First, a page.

January 02, 2018

Raffique ShahSerendipity often steals upon you in strange ways. I was about to shut down my computer last Wednesday night when, in my e-mail inbox, I saw a post by Lasana Liburd alerting me to a video interview he had conducted with David Rudder. I respect Liburd for maintaining high standards on his Wired868 blog, and for me, Rudder is a peerless trailblazer who attempted to usher in a new era in calypso music in 1986.
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Reading for pleasure and knowledge

By Raffique Shah
December 31, 2017

Raffique ShahA few weeks ago, my granddaughter, who is all of seven years old, said to me with a look of triumph on her face, “Granddad, I finished reading my new book,” adding with emphasis, “…eleven chapters in four days!” “Very good,” I commended her as she proffered a copy of the children’s version of Lewis Carroll’s “Alice through the Looking Glass”.
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Peace unto all—at least for the Christmas

By Raffique Shah
December 20, 2017

Raffique ShahIt must have been at the funeral for a military colleague that Brigadier Joseph Theodore, then a minister in the Basdeo Panday administration, pulled me aside for private conversation, which he initiated by brusquely whispering in my ear: “Raf, you couldn’t £$&*g warn me about getting involved in politics?” I laughed, but Joe continued his mini-tirade about the underworld of politics in which one “had to tolerate so much s%$t” in contrast to the military, where order, discipline, rules and regulations reigned supreme, and where, generally, soldiers lived by codes of honour that implied implicit trust in one’s comrades.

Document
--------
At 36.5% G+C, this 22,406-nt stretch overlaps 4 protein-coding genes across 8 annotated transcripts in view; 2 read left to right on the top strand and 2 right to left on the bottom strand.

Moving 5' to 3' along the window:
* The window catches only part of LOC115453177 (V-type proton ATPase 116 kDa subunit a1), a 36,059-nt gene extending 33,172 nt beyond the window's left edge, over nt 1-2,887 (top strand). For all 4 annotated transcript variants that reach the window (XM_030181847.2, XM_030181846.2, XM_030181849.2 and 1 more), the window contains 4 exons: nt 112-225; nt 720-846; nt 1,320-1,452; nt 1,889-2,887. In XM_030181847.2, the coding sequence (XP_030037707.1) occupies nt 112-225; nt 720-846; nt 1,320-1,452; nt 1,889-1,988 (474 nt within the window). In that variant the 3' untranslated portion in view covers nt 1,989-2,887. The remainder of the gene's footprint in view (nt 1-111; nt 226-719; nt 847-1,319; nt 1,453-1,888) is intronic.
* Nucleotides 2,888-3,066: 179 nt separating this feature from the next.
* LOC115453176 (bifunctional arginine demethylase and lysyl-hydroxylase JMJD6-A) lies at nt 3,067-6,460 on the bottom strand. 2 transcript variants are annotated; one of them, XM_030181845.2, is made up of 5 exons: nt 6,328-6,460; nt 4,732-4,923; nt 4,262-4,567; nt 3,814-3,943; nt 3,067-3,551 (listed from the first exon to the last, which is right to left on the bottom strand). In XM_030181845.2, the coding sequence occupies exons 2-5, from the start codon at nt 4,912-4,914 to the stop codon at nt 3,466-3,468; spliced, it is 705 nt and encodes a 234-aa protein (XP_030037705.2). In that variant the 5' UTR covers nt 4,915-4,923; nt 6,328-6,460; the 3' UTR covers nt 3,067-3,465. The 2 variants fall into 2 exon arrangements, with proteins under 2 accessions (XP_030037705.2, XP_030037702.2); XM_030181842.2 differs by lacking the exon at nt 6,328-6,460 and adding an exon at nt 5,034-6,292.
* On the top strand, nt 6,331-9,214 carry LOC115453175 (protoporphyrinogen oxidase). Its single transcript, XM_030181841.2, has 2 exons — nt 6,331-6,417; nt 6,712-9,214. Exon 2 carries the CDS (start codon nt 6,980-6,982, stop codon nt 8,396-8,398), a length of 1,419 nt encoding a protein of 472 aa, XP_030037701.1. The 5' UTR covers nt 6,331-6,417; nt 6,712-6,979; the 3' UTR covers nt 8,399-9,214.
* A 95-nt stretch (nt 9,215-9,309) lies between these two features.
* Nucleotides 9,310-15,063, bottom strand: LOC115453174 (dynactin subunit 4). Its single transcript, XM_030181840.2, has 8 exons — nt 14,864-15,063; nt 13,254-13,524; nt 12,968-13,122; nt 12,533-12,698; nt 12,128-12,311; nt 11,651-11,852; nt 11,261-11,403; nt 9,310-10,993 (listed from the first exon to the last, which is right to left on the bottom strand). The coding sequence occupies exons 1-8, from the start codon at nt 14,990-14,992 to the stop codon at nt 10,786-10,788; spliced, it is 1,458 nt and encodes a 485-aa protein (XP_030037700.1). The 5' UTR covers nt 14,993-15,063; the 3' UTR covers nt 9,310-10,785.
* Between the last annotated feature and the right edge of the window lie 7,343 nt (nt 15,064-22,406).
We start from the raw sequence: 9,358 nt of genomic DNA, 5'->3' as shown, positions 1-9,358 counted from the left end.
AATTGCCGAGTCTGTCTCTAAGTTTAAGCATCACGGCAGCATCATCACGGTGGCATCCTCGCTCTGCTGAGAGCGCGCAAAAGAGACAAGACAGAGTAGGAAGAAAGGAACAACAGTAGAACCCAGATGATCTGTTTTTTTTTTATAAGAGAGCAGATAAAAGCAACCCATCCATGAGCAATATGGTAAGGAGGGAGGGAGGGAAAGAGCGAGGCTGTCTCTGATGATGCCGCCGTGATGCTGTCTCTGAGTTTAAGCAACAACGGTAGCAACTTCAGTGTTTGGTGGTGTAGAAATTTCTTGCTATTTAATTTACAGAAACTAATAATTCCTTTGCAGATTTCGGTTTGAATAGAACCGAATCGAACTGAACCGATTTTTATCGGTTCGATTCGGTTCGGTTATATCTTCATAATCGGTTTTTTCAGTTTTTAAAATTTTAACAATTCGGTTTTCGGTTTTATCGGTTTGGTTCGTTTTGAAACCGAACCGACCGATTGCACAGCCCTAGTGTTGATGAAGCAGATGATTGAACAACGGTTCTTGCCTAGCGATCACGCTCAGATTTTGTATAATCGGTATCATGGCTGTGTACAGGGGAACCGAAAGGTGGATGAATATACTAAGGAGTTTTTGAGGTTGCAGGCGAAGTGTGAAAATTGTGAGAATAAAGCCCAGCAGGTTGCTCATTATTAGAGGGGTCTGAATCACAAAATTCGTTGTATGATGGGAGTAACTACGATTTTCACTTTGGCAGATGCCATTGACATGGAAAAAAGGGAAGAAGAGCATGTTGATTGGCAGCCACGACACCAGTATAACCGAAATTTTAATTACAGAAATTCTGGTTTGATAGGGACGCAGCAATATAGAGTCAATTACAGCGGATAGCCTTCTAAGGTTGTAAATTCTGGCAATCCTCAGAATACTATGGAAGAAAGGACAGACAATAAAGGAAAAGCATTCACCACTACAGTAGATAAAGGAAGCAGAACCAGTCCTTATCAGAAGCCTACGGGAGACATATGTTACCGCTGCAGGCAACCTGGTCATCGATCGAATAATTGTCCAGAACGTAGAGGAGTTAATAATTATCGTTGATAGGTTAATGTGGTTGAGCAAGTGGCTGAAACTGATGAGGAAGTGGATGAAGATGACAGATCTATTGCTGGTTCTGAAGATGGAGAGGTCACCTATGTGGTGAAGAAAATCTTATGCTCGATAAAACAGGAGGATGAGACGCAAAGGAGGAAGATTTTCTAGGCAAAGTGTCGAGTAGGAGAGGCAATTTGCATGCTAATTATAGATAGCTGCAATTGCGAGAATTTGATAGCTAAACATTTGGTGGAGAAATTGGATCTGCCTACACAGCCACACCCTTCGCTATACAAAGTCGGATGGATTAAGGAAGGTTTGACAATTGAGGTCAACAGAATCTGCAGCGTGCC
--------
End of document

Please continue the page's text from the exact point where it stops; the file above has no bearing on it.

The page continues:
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Sunset or sunrise, no support from Kamla

By Raffique Shah
December 13, 2017

Raffique ShahIf there was anything shocking about the opposition United National Congress members voting to scuttle the so-called anti-gang legislation in Parliament last week, it was the seemingly shocked expressions on the faces of the Prime Minister, the Attorney General and other members of government.

I was shocked that they were shocked by the opposition vote. Did Dr Rowley and his ministers really expect Kamla Persad-Bissessar and her colleagues to support the Government in any bid to fight crime? Any street-smart Trini could have told the PM long before the Bill came up for debate that the UNC would not allow it to be passed in the House.
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Riding a wave of discontent

By Raffique Shah
December 06, 2017

Raffique ShahMany people, among them the anointed political pundits, seem to think that the widespread discontent among large sections of the population over what they see as lame governance by the Keith Rowley-led administration, and a depressed economy that shows no sign of recovery, could erupt into a violent political upheaval such as this country has experienced on several occasions in its pre- and post-colonial history.

In fact, I sense that many politicians are hoping for an eruption that would force the Government out of office by one means or other, thus creating a vacuum that would be filled by those who appear to be best organised at the critical point in time.